We have bit of a love-hate relationship with Razer gear. The ubiquitous black-rubber clad, blue-LED lit gaming gear has earned everything from our Epic Fail award to a near-permanent spot in our prestigious KitLog; sometimes the company gets it right, but some of its choices are real klunkers. The new Orochi, a small form-factor mobile gaming mouse seems to truly encapsulate that up-and-down Razer ethos.
Designed with the seriously mobility-concerned in mind, the Orochi features the usual symmetrical Razer form factor, but shrunken down to something that practically fit in the palm of your hand. Curiously, it lacks the usual non-slip rubber coating, instead featuring a combination matte and gloss body. The upper surface bifurcates to create the left and right mouse buttons, and this panel also clicks off to reveal the batteries.
The mouse features both wired and dongle-free Bluetooth connectivity, which is convenient, but also means you'll need built-in Bluetooth to take advantage - this isn't an issue if you're using a modern gaming laptop, but might be if you also want to use it on your desktop rig. Annoyingly, there's no driver or software disc included with the Orochi; you'll need to download that yourself. That said, once installed it allows convenient macro building, DPI programming, and button re-mapping, all of which are stored on the mouse.
But to really test the mouse, we turned to our old reliable kill-house level in Modern Warfare (the good one, not the new one). Our stock Razer Lachesis mouse can deliver an adjusted completion time of about 19 or so seconds, give or take. With the Orochi, we immediately noticed one thing - even our tiny Editor-sized hands get real cramped, real fast with the tiny form factor. But performance is king, so we ripped into a session of target shooting.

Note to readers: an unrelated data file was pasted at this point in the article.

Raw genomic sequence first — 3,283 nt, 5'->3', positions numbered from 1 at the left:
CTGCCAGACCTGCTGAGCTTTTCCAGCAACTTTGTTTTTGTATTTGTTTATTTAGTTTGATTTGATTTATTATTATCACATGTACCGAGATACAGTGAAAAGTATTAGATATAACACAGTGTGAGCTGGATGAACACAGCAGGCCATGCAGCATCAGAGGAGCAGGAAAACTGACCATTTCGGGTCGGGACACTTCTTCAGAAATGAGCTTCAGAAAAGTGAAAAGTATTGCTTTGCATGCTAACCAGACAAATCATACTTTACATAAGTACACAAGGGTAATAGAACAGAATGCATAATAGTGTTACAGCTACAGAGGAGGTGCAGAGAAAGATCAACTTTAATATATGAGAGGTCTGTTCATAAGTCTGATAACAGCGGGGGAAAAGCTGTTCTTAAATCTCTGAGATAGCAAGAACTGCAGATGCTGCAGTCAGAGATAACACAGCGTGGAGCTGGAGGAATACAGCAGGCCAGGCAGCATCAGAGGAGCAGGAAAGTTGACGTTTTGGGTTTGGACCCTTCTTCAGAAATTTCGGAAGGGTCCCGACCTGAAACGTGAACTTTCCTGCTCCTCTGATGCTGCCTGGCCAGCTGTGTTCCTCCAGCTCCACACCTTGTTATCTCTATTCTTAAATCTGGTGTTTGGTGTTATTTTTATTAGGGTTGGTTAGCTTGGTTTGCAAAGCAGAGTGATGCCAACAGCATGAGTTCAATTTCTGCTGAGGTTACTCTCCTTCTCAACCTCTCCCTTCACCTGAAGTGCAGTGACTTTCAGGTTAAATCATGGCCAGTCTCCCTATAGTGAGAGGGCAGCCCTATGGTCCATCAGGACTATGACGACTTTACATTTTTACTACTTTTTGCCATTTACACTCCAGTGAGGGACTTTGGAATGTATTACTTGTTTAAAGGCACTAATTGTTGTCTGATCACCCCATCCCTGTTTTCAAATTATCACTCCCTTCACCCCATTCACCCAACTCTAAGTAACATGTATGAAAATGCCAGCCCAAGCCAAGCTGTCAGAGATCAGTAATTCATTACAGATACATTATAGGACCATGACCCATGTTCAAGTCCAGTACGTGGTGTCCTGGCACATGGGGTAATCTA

Oddly, the Orochi performed really well - like two seconds better than our stock mouse, with some incredible accuracy! However, the cost in muscle-fatigue and cramp was high. Not only do you need to assume the worst 'claw' position, but the slick sides of the mouse quickly became greasy, forcing us to grip the mouse even harder whenever we picked it up for fast maneuvering. We typed this review immediately after, and felt quite a few twinges in our wrist from the effort of controlling the Orochi.
Ultimately, while the Orochi is great for its size, we're not sure that performance justifies both the cost, and the loss of comfort. But if you must have a dedicated mobile mouse, this is about the best you can get. Just factor the cost of a chiropractor visit into your purchase!